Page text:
In a speech delivered Tuesday to the United Nations General Assembly, President Donald Trump made a number of claims and assertions as he once again established his support for an “America First” approach to foreign policy and the world.
“I will always put America first just like you, the leaders of your countries, should put your countries first,” Trump told officials assembled from across the globe.
That attitude was made clear throughout his speech; Trump threatened to annihilate North Korea and slammed both Iran and Venezuela, while defending U.S. action on international aid and refugees. But there were a number of inaccuracies in Trump’s speech — many of which, once unpacked, reveal a far different picture than the one the president presented.
The United States isn’t doing enough to help refugees
As a presidential candidate, Trump ran on a hardline anti-refugee platform. “If I win, they’re going back,” he said of Syrian refugees in 2016, calling refugees in general the “ultimate Trojan horse.”
That approach carried over into his presidency — Trump has worked to ban refugees from the United States while arguing that they should be taken in by neighboring countries. He repeated that latter talking point on Tuesday, honing in on the Syrian refugee crisis in particular.
“We especially thank Jordan, Turkey, and Lebanon for their role in hosting refugees from the Syrian conflict,” Trump said.
“The United States is a compassionate nation and has spent billions and billions of dollars in helping to support this effort,” he continued. “We seek an approach to refugee resettlement that is designed to help these horribly treated people, and which enables their eventual return to their home countries, to be part of the rebuilding process. For the cost of resettling one refugee in the United States, we can assist more than ten in their home region.”
Jordan, Turkey, and Lebanon — the three countries Trump named — have indeed born the brunt of housing Syrian refugees, who are currently fleeing a devastating and brutal civil war. But doing so has taken a toll, one that most nations wish the United States would share. World leaders have repeatedly begged for U.S. assistance in coping with the refugee crisis, which has seen some 65.6 million people displaced around the globe. As a larger country with many more resources, the United States is in a position to more easily offer assistance to the millions in need — much more so than the struggling countries that border many of the nations refugees are fleeing.
Trump also focused on another common source of contention among those opposed to taking in refugees: cost. But that’s a hard argument to make. Refugees actually cost the United States much less than critics claim (and many have argued that taking in refugees is actually good for the economy.) But the president proposed cutting refugee resettlement funding by 11 percent in May, continuing a trend of shutting out refugees rather than helping them.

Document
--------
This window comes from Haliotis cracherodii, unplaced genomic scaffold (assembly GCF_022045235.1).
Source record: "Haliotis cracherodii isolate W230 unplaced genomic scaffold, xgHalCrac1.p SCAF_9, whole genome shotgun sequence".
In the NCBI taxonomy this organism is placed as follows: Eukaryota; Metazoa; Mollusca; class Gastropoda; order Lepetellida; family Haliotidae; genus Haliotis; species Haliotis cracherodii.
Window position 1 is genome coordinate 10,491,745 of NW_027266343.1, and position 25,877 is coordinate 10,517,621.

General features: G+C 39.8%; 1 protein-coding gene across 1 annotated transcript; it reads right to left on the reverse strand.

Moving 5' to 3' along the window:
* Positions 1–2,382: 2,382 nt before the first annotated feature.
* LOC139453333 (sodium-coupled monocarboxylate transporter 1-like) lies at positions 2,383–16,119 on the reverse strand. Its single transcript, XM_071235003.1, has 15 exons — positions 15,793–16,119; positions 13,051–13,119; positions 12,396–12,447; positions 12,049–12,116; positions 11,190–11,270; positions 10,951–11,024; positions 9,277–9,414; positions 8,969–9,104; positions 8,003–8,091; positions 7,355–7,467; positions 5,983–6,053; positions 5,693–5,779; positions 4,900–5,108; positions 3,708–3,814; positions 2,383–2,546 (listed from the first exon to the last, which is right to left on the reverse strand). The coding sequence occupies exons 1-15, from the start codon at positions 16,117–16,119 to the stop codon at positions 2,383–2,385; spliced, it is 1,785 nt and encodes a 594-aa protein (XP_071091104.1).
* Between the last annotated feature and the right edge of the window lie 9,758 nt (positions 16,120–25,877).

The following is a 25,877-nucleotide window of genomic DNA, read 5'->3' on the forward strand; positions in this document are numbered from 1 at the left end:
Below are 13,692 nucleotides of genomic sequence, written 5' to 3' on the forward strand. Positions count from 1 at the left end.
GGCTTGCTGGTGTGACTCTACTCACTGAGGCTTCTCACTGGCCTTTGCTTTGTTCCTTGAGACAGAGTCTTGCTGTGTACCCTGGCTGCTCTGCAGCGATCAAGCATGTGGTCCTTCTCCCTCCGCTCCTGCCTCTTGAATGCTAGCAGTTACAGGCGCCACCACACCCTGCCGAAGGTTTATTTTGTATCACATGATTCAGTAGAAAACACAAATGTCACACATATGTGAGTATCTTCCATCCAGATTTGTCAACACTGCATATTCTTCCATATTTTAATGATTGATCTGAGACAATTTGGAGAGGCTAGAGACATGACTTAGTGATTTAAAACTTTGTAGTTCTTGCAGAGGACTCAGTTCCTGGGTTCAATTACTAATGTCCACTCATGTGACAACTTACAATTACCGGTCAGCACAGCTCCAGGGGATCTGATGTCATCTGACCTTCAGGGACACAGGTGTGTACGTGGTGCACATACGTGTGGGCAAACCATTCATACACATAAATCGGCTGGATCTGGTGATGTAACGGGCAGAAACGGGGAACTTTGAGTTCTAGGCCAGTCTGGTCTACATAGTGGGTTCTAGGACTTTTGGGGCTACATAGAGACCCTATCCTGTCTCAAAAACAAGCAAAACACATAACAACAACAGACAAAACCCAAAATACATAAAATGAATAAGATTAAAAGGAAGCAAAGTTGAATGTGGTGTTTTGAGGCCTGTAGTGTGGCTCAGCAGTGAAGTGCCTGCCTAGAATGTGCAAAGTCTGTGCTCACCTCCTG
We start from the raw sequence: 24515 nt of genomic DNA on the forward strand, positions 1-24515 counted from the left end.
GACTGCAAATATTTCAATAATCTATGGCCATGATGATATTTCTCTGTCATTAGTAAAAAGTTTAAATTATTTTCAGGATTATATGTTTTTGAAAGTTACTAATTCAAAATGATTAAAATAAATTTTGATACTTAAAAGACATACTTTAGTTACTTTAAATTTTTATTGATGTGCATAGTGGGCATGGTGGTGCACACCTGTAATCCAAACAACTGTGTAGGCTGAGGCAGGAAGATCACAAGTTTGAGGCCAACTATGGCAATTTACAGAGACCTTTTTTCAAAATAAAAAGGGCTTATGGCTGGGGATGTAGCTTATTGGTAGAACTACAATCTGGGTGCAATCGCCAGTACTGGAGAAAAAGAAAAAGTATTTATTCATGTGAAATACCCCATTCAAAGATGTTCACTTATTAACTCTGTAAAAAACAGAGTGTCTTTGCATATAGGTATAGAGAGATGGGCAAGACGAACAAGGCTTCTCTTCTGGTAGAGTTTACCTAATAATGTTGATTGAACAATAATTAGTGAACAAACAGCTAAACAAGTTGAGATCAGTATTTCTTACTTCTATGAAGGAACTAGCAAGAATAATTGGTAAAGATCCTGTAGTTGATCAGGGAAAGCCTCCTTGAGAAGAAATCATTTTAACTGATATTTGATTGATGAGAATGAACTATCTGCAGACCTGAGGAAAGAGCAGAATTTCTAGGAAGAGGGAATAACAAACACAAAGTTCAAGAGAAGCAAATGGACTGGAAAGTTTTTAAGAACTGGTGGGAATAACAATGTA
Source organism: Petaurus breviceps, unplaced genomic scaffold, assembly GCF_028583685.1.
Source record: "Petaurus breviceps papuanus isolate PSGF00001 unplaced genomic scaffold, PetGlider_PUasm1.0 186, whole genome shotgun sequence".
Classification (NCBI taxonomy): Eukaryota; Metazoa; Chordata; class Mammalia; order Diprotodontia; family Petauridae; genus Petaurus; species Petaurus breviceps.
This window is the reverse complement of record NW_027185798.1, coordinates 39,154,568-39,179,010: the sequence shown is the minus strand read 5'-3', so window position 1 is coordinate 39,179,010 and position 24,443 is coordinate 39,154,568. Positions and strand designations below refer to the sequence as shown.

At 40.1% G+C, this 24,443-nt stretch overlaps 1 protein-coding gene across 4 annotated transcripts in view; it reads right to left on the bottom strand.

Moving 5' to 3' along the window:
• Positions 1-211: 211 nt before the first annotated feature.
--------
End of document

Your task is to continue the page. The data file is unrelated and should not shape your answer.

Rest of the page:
Trump’s speech notably coincided with a New York Times revelation that the White House rejected a study from the Department of Health and Human Services. The study’s findings? Over the past decade, refugees actually brought the United States $63 billion more in government revenue than they cost.
Yemen is in crisis, yes — but the United States is partly to blame
Yemen, the poorest country in the Middle East, is two years into a devastating war. More than 10,000 people have been killed, and in January, the United Nations estimated some 40,000 people had been injured in the conflict, with another 10 million in need of urgent assistance. In August, the U.N. Security Council warned that seven million people in Yemen are set to experience a horrifying famine, something that will further endanger the country’s beleaguered population.
The war has attracted global condemnation, and Trump touched on the tragedy in his speech, touting U.S. aid and support.
“The United States continues to lead the world in humanitarian assistance, including famine prevention and relief, in south Sudan, Somalia, and northern Nigeria and Yemen,” Trump said.
But Trump’s comment skirted a glaring fact: Yemen’s war is being driven largely by Saudi Arabia, a major U.S. ally backed by billions of U.S. dollars.
Unbelievable! Trump praises US humanitarian aid to Yemen–where we back the Saudi attacks that have turned it into a humanitarian crisis.
— Nicholas Kristof (@NickKristof) September 19, 2017
Under Trump, Saudi influence has arguably grown even more powerful. Saudi Arabia was Trump’s first international destination as president, where he announced one of the largest arms sales in U.S. history. But while the United States showers praise and funding on the Gulf giant, Saudi airstrikes and blockades are killing people across Yemen.
“Yemen is a moral, humanitarian and strategic disaster for America,” Aaron David Miller, a former State Department Middle East analyst, told the New York Times in August. “U.S. policy is being driven by its pro-Saudi proclivities and its own desire to contain Iran. But by enabling Riyadh, it’s only making an already fraught situation worse.”
The Iran deal wasn’t “one-sided”